20. 07. Maria tells an anecdote about her being Northern Irish and asked to review a Northern Irish artists’ work. She questions the value or agency endowed to writers who are seen to be complicit or have special access to their subject matter – whether sexually, racially or culturally. She gives agency in writing the same rough treatment, the same critical overturning, or poke, that she gives to facts. I think about raising the point that I would be happy, perhaps a happy hypocrite, to be paid to review white middle class Northern artists.

Writer torture

20.15 We’re getting practical. Maria reveals useful strategies (in addition to fiction) for taking a unique, sideways glance at your art writing subject. i.e methods on how to ‘poke’ the object of your attention. It is a particular method of looking that enlivens the subject and is employed in many art writing texts with varied and surprising results. Constraints – self imposed or not- can also be useful as creative challenges to set in writing. Constraints and challenges can overcome a block, or create re-investment in the object/subject where something unexpected is forced out onto the page. Tried and tested art writing challenges include limiting word length, limiting time spent on a text, reviewing the most boring show or the most banal art object you can think of. Although painful, these exercises in writer torture often force a writing around the object/subject, instead of being immediately pulled in buy it (and so avoids the writer being susceptible to mere descriptive writing).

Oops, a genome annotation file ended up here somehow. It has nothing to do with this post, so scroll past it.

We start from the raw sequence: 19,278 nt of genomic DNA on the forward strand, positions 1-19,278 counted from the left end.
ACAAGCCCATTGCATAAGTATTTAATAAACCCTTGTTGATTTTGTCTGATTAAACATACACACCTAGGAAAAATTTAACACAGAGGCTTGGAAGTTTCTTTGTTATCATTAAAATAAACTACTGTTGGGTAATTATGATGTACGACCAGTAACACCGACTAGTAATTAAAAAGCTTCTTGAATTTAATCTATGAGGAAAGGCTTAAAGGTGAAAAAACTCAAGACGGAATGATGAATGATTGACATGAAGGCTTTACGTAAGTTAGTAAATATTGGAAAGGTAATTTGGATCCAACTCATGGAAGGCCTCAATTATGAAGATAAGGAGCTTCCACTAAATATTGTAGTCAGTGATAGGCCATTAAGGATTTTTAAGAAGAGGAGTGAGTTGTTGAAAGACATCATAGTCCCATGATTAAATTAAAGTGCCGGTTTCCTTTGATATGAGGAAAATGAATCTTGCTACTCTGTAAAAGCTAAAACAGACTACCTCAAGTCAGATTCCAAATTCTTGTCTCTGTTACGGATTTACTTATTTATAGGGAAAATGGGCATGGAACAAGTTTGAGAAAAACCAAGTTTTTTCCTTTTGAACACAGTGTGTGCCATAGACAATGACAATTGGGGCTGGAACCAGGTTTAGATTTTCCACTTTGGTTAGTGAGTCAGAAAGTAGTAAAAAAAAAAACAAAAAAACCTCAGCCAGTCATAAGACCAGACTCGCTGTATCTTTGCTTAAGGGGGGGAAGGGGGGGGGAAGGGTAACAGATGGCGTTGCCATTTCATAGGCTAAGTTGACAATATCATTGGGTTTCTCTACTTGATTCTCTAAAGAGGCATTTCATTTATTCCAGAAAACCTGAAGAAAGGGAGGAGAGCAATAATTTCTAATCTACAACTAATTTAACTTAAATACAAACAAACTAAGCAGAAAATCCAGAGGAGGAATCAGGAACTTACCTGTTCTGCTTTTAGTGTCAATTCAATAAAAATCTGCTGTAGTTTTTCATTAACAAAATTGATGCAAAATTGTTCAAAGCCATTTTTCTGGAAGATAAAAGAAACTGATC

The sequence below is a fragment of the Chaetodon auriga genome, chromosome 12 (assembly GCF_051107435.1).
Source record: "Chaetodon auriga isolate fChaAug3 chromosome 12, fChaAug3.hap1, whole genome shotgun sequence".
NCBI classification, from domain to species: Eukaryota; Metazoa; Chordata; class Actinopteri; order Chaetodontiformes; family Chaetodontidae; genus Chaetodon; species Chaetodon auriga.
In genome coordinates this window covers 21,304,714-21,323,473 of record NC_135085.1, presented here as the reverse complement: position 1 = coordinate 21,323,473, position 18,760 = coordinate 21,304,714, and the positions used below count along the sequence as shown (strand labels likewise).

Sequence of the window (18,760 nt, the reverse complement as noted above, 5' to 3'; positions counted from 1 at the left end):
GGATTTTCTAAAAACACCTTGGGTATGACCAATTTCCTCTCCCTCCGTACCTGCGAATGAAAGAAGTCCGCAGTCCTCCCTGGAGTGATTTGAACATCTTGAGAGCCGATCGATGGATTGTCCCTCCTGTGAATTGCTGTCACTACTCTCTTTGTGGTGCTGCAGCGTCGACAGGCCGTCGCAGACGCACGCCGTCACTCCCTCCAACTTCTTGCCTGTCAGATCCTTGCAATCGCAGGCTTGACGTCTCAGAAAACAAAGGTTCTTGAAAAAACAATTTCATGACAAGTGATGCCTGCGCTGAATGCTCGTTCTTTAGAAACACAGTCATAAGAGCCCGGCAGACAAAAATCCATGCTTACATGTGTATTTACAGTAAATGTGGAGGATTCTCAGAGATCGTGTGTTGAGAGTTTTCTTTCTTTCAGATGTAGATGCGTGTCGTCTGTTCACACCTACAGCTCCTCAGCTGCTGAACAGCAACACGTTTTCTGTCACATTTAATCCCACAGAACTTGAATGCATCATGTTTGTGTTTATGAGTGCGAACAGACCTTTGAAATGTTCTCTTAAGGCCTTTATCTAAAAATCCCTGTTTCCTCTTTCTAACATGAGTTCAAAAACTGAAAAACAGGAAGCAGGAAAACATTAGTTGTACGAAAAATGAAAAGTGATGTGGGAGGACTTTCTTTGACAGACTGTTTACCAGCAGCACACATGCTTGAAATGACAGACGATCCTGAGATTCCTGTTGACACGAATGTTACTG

Back from the dead

20.30. It’s question time, someone mentions Derrida and with this the notion of the reader arrives into the room. Ironic that the reader- and Derrida- comes onto this scene late, since it was Derrida who articulated that the temporal and physical drag - the distance from me to you which these marks manifest – is how writing marks itself as writing. Were you, reader, waiting for your moment all along, in the corners of the Whitechapel Cafe? I’m anticipating you reading this now. Does the distance between you and I make art writing possible? Is this critical space or separation – be it physical, temporal or in meaning- the very space that art writing exploits?

http://www.whitechapel.org/

The Happy Hypocrite is published by Bookworks. http://www.bookworks.org.uk/asp/forth.asp

For more details on the Art Writing MFA at Goldsmiths College see http://www.goldsmiths.ac.uk/pg/mfa-art-writing.php


Rachel Lois Clapham

Mary Paterson

1)Mary Paterson;2) Baboon; 3)London;4) Writer and Producer; 5) London;6) MA Film and Visual Cultures, Middlesex University; 7) Physics, B; 8) Studio Manager; 9) ‘A Time Traveller’s Guide to Medieval England’, Ian Mortimer;10) ‘Ulysses’, James Joyce; 11) Jewellery Shop Assistant; 12) writerly collaborations, wresting authority from the written word, metamorphosis; 13) none; 14) Co-Director of Open Dialogues; 15) £1000; 16) ‘The Portable Virgin’, Anne Enright; 17) soporific; 18) time travel; 19) mary AT opendialogues DOT com

Curriculum Vitae
Mary Paterson / mary AT opendialogues DOT com - Writer and Producer

CURATORIAL & PRODUCTION